7. Smell is important

I have always had a horrible sense of smell. However, my sense of smell has been fine-tuned while I’m cooking. I am able to sense when food is done or on the verge of burning and even when different flavors are needed. Some may have this knack natively, but it may take some developing for others like me. It is important to use all your senses while cooking. The more senses you pay attention to while cooking, the better your food will turn out. Next time you’re having a good meal, examine what makes it good with all your senses. Is it golden brown? Does the crust make a nice crackling sound? Does it have a pleasant aroma? What about the texture makes it pleasing? How do the flavors play together in your mouth?

8. Presentation is hard, but important

This is definitely the biggest weakness I have. I am terrible at making food, especially baked food, looked good. I am constantly having to get my wife to decorate cakes for me and making dishes look good. While to a blind person, a ugly cake and a pretty cake may taste the same, to everyone else, seeing a badly presented dish creates a bias. Even when I am cooking for myself, if it looks bad, it never tastes as good. Conversely, if it looks amazing, it always tastes better than it should.

9. Dishes suck

Ugh, this has been the bane of my last two years. It is an unavoidable downfall of cooking though, that is, unless you hire a cleaning guy or have an army of well-trained children that will jump at the opportunity to wash a dish. It is the worst after making a huge meal, to see the piles of dishes in the sink and dreading what has to come next. Some may say that it is best to just suck it up and do the dishes right after dinner. I’m the opposite. I like to give myself a respite before jumping in. The bad part about my way, is that sometimes the dishes get put off for days at a time.

10. Cooking is tiring

Going along with my last point, cooking is physically and mentally draining. There have been times where I have cooked for hours straight. At the end, my feet hurt, I’m sweating and have to fight staying awake when I finally sit down. It sure makes for a great presentation when I have guests over right after. I have gained a huge respect for those that make cooking their living. It is a tiring job, but a well-rewarding job.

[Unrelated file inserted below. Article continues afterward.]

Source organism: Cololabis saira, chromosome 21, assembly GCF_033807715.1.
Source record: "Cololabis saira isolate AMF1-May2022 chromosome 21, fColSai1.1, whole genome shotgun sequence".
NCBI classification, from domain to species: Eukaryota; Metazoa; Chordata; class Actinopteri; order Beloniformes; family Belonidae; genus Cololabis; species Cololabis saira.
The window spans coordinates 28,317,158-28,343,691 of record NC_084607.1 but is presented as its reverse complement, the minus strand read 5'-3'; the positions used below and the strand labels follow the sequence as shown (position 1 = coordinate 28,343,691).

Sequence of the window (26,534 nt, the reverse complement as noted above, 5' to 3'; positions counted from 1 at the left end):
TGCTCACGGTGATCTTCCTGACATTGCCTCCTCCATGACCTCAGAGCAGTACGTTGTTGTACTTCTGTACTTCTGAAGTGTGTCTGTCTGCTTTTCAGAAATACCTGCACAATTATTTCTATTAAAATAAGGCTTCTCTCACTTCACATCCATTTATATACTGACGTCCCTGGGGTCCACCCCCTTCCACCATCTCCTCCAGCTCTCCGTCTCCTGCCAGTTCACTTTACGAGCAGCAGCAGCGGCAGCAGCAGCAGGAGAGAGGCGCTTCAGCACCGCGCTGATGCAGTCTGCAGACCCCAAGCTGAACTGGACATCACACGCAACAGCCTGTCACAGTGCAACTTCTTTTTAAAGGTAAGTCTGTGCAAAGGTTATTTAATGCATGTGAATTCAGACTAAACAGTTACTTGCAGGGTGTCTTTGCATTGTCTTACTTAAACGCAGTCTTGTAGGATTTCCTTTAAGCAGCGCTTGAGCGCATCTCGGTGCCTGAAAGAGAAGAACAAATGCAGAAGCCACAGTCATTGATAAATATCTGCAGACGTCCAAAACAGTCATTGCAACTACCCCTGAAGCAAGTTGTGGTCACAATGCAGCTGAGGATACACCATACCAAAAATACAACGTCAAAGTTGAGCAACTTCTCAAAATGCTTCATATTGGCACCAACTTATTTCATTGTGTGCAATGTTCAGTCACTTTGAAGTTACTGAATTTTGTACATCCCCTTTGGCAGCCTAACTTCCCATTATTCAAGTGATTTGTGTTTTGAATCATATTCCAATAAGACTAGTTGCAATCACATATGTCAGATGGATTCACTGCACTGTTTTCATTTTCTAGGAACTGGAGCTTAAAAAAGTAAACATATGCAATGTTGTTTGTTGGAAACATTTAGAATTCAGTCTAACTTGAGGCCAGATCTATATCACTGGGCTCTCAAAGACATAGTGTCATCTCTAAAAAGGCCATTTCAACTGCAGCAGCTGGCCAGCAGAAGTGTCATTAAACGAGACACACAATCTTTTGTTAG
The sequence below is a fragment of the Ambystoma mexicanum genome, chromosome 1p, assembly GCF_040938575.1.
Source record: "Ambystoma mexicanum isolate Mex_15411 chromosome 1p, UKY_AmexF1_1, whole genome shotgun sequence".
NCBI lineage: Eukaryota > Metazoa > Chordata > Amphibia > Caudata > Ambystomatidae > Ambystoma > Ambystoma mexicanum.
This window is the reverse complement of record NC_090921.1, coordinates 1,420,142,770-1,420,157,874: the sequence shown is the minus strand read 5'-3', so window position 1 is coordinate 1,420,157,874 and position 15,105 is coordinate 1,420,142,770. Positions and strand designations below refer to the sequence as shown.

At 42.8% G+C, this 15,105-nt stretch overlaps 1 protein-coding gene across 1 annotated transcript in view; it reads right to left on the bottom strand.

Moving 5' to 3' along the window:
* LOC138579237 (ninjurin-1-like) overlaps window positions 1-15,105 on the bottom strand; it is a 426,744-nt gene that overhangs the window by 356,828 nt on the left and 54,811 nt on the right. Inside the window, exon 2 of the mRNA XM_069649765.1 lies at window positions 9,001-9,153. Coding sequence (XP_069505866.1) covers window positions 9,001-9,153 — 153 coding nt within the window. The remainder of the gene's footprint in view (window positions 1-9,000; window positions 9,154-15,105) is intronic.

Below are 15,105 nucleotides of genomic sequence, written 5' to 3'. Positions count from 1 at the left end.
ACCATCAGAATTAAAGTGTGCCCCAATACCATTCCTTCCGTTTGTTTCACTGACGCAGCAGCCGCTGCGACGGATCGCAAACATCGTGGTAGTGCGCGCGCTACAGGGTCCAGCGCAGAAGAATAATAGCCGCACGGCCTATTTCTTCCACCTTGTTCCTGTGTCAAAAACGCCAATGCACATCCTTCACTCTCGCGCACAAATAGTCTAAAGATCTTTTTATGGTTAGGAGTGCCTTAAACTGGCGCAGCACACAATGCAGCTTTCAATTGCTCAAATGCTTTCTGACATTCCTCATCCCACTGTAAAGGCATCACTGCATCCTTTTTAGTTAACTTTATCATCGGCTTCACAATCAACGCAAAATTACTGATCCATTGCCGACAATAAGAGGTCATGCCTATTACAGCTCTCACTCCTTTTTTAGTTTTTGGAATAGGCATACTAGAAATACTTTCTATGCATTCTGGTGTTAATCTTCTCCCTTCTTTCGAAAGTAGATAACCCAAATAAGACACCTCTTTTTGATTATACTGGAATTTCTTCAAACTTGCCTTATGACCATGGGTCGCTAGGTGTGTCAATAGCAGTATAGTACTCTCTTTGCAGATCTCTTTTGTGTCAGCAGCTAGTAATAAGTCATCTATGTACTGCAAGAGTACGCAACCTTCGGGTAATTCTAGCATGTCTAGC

11. There are so many different types of food out there

One of the greatest things this blog has done for me is opened my eyes to the wonderful world of food. There are so many different types of dishes out there. Many of which I have never heard of, but tasted amazing. There were times where I would be watching a Disney movie and have had no idea what the food shown was. I would do some research and find out that it was a old dish, native to the area of the movie. I would make it and be exposed to flavors I had never experienced before. I suggest that you stop the slow-cooker meat and potatoes, the spaghetti and tacos for a bit and branch out. Try to make some food from times and locations you have never thought of. It will expand your tastebuds and maybe even bring in some new regulars to your weekly meals.

12. Passion makes perfect

Above all, the best thing I have learned is that when I am passionate about making a dish good, it usually turns out good. There have been many times where I’ve been tired and kind of phoned-in a meal. When I’ve been apathetic like that, the meals have never turned out great. However, when I am truly excited to make a new dish, I put in the care and attention that is needed to make it great.

Overall, I have loved my experience of food-blogging. It has been very eye-opening and has increased my skill of cooking tenfold. If you have the opportunity to challenge yourself, whether it be make a new recipe a week or even incorporate a new spice into your cooking, I recommend you take it.


    Rhett Hildebrandt
    Monthly Newsletter Contributor since 2017
    Email the author! rhett@dvo.com